Middle school years were awkward, painful, and uncomfortable. If anyone regales you with tales of fun times and worthwhile memories during those excruciatingly acne-prone years, then they’re lying. Or they were raised on a remote island and their only friends were covered in fur, which would make acne a moot point.
Fads come and go in those “want to be like everyone else” years and I remember pegging my jeans and wearing my shirt inside out and backwards–wait, maybe I was the one raised on a crazy remote island–but the one memorable fad was “cool points”. If you tripped in the hallway or dropped a tray of food in the cafetorium: minus 20 cool points. Got out of detention by saying you had a funeral: plus 30 cool points. I can’t remember if we actually kept track but I do remember the dialogue and script that ran in the background of our pimple-filled screenplay.
So, maybe you weren’t raised on the same island as me and had cool points to collect, ratify and bestow but it seems that unconsciously we’re all still stuck in the 7th grade hallway keeping a running tab in regards to parenting. I feed my children spinach-tofu-quinoa-starfish smoothies everyday: plus 40 cool points; you forgot to send homemade Pinterest-endorsed valentines for your child’s class: minus 50 cool points.
It seems to get worse around the holidays in how we ramp up, catalog and peacock-around our Holiday Traditions.
You know what? I am in the negative. I stink at building snowmen, my gingerbread houses typically collapse and staring at 20 plus plates of cookies waiting to be delivered makes me break out in hives. Sending Christmas cards and spending too much on pictures that will just make it into the next edition of Awkward Family Photos makes me wish I wasn’t so darn friendly or had a bottomless bank account. In fact, every year I order the cards, they sit on a shelf, they often don’t get sent and then I throw 80% of them away. I must not be a Closer.
So, indulge me in passing along Five Legitimate Holiday Parenting Cool Points because I couldn’t make it all the way to ten (remember, not a Closer).
Holiday traditions are important only for the instrument that they are to convey meaning, love and a pattern to our lives.
They are the candy wrappers of memories: the tool of remembering good and sweet times with those we love. Like anything in life, they can be take to extremes: “It’s so much work, why even try?” to “I have to have a formal breakfast on Christmas morning!” which is why we have so many people spreading the gospel of Bah-humbug instead of Christmas cheer.
We eat healthy and exercise so we can hopefully live long enough to see the ice caps melt and swim over Cinderella’s Castle.
The same goes for parenting: it’s the longest-term investment you can ever make. You sacrifice, love, enjoy and teach these little ones so they will one day be the kind of people you’d want to be neighbors with: attentive, generous, sympathetic and hard-working people. So, make sure your traditions are purposeful. What are they pointing toward: Family? God? Community? Service? Just plain fun? Make sure the time, money and effort is for a good reason or at least enough good reasons that everyone enjoys them.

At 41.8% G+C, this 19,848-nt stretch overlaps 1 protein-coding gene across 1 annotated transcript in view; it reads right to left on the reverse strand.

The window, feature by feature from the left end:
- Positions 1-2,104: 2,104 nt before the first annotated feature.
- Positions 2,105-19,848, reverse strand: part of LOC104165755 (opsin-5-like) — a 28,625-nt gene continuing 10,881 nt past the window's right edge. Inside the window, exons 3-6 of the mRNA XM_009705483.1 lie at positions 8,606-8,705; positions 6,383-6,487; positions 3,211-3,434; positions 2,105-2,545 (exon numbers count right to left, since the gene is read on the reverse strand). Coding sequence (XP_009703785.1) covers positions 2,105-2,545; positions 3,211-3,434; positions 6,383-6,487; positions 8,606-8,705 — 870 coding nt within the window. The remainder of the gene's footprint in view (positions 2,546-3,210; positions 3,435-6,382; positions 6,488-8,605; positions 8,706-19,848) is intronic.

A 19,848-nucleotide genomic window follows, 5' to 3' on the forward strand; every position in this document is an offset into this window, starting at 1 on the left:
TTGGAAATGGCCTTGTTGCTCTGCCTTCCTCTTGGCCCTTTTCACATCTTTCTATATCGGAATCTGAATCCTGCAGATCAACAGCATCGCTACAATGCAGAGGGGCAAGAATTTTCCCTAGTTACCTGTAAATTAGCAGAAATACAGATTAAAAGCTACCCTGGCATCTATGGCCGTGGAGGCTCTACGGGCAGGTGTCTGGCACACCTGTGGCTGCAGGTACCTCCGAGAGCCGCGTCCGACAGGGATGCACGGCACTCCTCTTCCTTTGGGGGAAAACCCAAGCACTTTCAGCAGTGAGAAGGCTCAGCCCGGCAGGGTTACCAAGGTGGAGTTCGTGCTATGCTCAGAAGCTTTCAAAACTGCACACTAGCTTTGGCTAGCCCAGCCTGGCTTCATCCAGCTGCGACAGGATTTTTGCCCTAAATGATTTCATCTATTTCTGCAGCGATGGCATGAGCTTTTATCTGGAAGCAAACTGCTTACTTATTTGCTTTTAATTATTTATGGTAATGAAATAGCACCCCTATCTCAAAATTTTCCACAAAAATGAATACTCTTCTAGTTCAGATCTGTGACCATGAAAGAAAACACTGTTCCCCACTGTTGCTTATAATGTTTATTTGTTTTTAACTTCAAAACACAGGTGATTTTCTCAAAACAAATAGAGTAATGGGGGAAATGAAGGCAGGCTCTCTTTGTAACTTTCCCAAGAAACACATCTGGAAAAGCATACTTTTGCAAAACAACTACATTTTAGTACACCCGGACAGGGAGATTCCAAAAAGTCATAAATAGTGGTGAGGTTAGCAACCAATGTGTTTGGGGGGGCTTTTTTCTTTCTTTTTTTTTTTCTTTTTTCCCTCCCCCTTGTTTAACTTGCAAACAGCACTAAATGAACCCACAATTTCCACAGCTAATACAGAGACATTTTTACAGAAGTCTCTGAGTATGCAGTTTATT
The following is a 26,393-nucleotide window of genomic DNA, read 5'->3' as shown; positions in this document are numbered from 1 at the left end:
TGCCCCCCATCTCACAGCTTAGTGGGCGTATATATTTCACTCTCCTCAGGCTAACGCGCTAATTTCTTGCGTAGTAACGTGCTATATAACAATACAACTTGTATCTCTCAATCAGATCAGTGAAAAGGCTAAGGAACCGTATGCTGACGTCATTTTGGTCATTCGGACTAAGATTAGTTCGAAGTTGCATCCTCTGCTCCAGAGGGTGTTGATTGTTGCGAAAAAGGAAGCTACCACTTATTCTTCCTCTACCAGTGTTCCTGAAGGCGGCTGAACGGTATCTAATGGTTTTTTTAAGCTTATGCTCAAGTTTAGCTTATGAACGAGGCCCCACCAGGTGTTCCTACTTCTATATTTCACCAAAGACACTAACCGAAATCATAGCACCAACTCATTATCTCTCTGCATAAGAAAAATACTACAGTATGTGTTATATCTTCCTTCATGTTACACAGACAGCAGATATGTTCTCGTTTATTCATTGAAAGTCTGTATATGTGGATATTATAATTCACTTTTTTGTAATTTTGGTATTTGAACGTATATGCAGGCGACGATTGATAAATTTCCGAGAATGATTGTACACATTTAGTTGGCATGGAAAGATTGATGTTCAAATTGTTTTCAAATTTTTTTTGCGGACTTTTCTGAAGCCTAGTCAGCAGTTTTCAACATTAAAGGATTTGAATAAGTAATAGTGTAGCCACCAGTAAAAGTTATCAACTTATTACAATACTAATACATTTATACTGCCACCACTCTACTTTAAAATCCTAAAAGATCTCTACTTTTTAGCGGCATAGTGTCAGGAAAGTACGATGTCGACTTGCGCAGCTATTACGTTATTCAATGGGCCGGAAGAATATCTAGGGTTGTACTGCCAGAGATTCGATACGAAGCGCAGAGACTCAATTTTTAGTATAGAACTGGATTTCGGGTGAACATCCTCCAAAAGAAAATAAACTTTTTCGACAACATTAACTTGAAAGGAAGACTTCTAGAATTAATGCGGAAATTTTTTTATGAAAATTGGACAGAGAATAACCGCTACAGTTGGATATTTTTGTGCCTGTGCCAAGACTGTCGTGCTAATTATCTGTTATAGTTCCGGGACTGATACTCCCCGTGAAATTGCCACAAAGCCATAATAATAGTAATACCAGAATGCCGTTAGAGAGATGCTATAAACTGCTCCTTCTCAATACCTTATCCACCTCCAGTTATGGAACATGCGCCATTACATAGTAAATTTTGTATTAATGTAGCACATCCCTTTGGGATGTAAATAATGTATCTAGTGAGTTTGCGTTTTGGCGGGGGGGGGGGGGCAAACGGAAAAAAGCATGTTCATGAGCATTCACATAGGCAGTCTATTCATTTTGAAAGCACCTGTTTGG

Parenting is all about being chronically inconvenienced, really.
Your efforts to make the Holidays memorable for your children should be like how you feel after you give blood—slightly difficult but worth it. If you feel like you’ve donated 6 liters and just gave your last drop of your soul then you might want to scale back and focus on what your family enjoys. If that’s singing at Rest Homes, great. If it’s hosing down a friend’s front steps with a motion-sensor camera to capture the pre-ER prank, perhaps it time to find another family tradition. Stop worrying about what everyone else is doing and do what works for your family.
Stop trying to make your memories and traditions look magazine-worthy and just make it family-worthy.
One of my favorite bloggers says “It doesn’t have to be perfect to be beautiful.” Pinterest is great for ideas but don’t get bogged down in the comparison game. If setting up different “elf fighting army men” scenes gets you all hyped then go for it but if Elf+Shelf=bile in the back of your throat, feel free to create another ritual.
Give yourself a break.
You’re probably not doing as bad of a job as you think you are and if you were, you’d have your own reality TV show by now. Most kids turn out moderately normal and well-adjusted despite all the starts and stops with traditions, chores and well-meaning discipline. Just do your best today, not yesterday. Not your neighbor’s best or your great-aunt Betty’s best whose house was always immaculate and had homemade cookies and hot chocolate ready after each sledding day—just do your best and that’s going to fluctuate depending on daily life circumstances.
Part of growing up is getting to decide who you’ll be, what your family and relationships look like and if you’ll make your kid eat Brussels sprouts. You get to create this new cast of people and make new memories and traditions. Parenting is the most important job in the world and it can get a little intense with all the giving and taking of cool points. Be intentional, flexible and enjoy these moments because unlike 7th grade, they don’t last forever.
P.S. Remember your front row peeps, in all you try to cram in this time of year. Ask yourself, “Is this creating a positive memory? Is this bringing us closer together? Is this worth the time, money or sanity?” Learn to let go of unreachable or unworthy expectations. Cherish the unexpected and messy moments with the people you love. YOU get to write your own story, so make it worthwhile.
photo cred: pexels.com
***This was originally posted a year ago and I’m a firm believer in recycling, so…